- Large-scale ongoing commercial operations where high fuel efficiency is required.
- For heavy commercial or industrial use where power demands are high.
- Industrial situations where noise is not an issue (although noise can be offset by using a generator that is enclosed in a canopy).
- Where the equipment is needed to last for a long time.
While petrol is more volatile than diesel, petrol generators often come with in-built safety features that can offset this risk. They are also often quieter and cheaper to buy than their diesel counterparts and may come with additional features to improve efficiency.
So, petrol generators may suit situations where:
- Infrequent or smaller-scale use is required.
- Where quieter, low-noise operation is important – such as in a residential area.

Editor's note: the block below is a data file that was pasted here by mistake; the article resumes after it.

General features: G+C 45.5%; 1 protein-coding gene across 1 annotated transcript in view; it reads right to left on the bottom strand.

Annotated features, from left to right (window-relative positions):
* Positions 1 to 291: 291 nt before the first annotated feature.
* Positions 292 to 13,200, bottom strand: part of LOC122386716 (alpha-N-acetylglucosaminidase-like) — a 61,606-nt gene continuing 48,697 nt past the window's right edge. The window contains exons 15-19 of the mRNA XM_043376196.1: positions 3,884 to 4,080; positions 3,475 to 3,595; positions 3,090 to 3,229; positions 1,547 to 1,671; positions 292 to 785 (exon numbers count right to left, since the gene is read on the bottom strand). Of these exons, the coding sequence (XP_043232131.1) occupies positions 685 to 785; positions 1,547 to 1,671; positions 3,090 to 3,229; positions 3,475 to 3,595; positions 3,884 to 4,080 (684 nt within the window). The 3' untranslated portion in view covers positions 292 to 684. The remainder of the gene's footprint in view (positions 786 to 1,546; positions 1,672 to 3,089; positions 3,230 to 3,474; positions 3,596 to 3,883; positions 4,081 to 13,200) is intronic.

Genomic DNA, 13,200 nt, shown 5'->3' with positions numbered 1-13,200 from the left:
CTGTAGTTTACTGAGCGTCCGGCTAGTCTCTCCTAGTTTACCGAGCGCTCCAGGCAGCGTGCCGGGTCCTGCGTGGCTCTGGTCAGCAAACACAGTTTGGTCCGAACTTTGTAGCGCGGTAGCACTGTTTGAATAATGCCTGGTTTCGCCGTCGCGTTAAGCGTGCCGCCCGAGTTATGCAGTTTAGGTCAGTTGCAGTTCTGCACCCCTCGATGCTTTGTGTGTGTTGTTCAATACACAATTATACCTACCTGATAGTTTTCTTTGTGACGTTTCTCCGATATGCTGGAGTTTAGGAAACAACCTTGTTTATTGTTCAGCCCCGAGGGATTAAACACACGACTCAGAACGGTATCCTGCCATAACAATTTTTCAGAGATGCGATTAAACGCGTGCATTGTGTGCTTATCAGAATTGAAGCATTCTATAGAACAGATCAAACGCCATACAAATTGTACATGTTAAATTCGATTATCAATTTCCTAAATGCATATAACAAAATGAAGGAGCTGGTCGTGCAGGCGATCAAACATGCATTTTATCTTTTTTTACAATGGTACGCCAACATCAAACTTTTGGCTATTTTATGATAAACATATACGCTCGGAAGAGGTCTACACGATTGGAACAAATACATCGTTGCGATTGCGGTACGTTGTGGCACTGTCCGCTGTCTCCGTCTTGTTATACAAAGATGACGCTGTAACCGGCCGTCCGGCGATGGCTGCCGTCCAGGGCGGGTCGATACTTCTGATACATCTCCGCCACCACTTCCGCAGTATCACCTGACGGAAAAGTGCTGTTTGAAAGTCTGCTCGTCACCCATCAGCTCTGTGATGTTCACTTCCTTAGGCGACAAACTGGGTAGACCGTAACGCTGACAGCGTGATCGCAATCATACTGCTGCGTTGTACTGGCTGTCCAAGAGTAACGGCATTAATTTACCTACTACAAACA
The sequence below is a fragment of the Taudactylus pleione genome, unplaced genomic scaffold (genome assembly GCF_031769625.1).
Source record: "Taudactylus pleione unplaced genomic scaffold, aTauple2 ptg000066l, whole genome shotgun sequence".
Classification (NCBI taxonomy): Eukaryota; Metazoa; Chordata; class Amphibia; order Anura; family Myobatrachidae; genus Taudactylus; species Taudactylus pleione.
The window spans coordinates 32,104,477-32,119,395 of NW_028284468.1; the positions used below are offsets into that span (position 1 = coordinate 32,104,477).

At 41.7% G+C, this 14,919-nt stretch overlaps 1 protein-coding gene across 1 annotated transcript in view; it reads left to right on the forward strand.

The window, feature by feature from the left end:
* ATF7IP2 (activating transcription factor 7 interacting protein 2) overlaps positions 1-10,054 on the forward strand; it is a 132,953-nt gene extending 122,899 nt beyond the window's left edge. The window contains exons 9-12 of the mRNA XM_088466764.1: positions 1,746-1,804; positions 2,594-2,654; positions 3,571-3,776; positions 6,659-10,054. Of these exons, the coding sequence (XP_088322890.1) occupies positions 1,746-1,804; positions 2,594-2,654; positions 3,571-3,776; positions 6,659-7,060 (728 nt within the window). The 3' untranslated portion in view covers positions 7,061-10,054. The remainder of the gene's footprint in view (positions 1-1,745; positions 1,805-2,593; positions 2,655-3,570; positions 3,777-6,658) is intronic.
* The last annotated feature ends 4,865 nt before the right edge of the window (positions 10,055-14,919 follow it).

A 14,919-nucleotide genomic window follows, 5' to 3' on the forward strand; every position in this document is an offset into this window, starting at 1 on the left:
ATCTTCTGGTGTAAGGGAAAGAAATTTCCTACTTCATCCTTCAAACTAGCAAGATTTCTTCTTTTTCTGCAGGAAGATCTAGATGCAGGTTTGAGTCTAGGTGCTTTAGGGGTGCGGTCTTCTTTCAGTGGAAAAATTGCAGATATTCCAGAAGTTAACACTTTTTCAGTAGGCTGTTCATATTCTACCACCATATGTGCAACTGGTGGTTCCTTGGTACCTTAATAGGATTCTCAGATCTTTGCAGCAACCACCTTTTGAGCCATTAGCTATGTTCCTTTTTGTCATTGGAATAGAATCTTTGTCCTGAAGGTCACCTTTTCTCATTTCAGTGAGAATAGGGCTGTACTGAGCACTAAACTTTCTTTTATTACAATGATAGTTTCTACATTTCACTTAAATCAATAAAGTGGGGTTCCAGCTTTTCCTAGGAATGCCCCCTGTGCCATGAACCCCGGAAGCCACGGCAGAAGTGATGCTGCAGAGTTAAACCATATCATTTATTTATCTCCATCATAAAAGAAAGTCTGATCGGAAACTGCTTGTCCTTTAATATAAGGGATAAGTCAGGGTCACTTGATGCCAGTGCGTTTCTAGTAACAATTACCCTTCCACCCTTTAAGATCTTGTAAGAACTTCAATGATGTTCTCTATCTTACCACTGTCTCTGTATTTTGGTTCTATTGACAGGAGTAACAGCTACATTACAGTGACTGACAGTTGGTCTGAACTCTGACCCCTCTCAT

- For domestic, household and small-scale trade use as opposed to large-scale industrial situations.
So, as for other factors, which type of fuel is best will really depend on the individual situation.
What features should I look out for in a generator?
Here are some features to look for, depending on what you're planning to use the generator for.
- Noise rating – generators come with a decibel rating. If you want quiet performance look for a unit that operates at 60 decibels or below. Some generators come with noise reducing features as well (e.g. a silenced canopy).
- Health and safety – e.g. look for features like fuel manual shutoff switch, auto-shutoff, RCD, earth leakage protection and weatherproofing. For a worksite you will need a WorkSafe Approved generator.
- Portability – look for generators that are lightweight or at least easy to manage. Helpful features include lifting bars and wheel & handling kits.